The government is implementing a project to study various aspects of bio-geochemistry in the seas around India, including the east and the west coast.
Minister for Science and Technology and Earth Sciences Harsh Vardhan said the long-term study on bio-geochemistry of the seas around India was launched in 2010 with the participation of a network of national scientific and academic institutions.
“There are 24 sub-projects under the programme addressing various aspects of biogeochemical aspects at an estimated cost of Rs 47 crore,” he said during Question Hour.
The participating agencies include National Institute of Oceanography (NIO), Goa, Physical Research Laboratory (PRL), Ahmedabad, Central Marine Living Resources, (CMLRE) Kochi, Central Marine Fishery Research Institute (CMFRI), Cochin University of Science and Technology (CUSAT).
The study contributes towards understanding climate change and marine bio-geochemistry.
It envisages collection of time-series data both in the open ocean and the estuarine and coastal waters of India.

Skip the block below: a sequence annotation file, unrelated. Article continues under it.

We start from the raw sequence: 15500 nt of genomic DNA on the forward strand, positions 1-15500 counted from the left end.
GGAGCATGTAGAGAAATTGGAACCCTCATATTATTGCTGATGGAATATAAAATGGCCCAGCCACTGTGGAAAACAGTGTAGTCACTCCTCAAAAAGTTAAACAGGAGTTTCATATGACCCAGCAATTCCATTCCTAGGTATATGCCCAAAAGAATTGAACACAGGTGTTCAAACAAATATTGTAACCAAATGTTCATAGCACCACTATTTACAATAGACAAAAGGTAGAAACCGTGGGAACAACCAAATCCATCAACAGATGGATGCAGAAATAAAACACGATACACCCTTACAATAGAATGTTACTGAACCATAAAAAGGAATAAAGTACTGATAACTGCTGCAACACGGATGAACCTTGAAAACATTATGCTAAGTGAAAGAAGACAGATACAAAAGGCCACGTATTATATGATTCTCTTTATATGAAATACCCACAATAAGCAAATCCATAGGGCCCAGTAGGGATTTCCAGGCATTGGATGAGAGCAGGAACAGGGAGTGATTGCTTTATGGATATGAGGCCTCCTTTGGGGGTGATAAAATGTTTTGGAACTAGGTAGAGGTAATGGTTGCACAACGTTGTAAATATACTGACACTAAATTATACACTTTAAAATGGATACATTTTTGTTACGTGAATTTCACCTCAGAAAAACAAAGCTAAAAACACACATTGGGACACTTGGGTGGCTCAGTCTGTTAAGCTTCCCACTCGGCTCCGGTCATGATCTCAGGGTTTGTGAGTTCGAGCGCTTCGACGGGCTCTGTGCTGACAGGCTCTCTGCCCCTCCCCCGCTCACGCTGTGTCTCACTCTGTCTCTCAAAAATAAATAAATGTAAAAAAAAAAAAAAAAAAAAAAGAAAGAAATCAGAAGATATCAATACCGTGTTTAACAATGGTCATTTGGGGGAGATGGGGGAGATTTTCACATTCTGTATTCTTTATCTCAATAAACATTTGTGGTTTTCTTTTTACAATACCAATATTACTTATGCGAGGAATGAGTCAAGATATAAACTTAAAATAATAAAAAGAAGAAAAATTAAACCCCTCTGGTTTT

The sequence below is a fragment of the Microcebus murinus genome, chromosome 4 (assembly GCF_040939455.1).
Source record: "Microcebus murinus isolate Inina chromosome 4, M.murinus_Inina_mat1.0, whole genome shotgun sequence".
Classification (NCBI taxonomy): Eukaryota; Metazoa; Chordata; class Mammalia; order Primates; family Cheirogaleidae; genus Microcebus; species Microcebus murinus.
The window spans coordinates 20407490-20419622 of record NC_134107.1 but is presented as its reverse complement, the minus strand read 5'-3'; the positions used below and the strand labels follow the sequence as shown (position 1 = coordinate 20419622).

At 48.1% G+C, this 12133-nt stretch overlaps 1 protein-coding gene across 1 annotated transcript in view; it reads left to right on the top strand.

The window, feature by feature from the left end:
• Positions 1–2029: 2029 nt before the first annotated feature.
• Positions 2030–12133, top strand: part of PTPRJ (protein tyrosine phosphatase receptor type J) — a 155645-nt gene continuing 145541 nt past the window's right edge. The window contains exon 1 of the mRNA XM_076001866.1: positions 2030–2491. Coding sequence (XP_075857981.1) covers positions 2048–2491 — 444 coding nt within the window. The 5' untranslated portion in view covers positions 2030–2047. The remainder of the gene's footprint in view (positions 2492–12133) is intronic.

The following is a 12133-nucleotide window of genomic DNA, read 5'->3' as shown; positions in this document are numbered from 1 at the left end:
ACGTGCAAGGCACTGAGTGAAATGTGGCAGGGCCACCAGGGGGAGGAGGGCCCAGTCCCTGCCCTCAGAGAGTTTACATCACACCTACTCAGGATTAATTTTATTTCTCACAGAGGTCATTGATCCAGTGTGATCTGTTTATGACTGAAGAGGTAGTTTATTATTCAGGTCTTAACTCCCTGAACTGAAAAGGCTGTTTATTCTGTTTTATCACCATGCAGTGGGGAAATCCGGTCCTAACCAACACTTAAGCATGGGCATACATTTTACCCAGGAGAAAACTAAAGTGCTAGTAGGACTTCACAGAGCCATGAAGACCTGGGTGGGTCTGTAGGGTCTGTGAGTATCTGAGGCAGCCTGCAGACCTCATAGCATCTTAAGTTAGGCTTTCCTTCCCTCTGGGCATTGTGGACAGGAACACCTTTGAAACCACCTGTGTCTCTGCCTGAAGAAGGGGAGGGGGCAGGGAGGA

The minister said a set of three time-series observing stations were established on the west coast near Kochi, Condolim in Goa, and in the Arabian Sea.
The overarching objective is to carry out multi-disciplinary research at selected locations covering, core physical, chemical and biological parameters with a view to understanding the carbon and nitrogen biogeochemical process including associated trace elements in the seas around India.
Vardhan said the key mission of the project is to assess the impact of natural and anthropogenic forcing on the biogeochemical cycles and ecosystem dynamics of the Arabian Sea and the Bay of Bengal and study the human-induced changes in climate and nutrient loading impact on the marine ecosystem and biogeochemical cycles.
The minister said preliminary investigations reveal that the natural oceanographic process such as seasonal upwelling occur along the southwest coast of India appear to play a major role rather human interventions on the marine environment.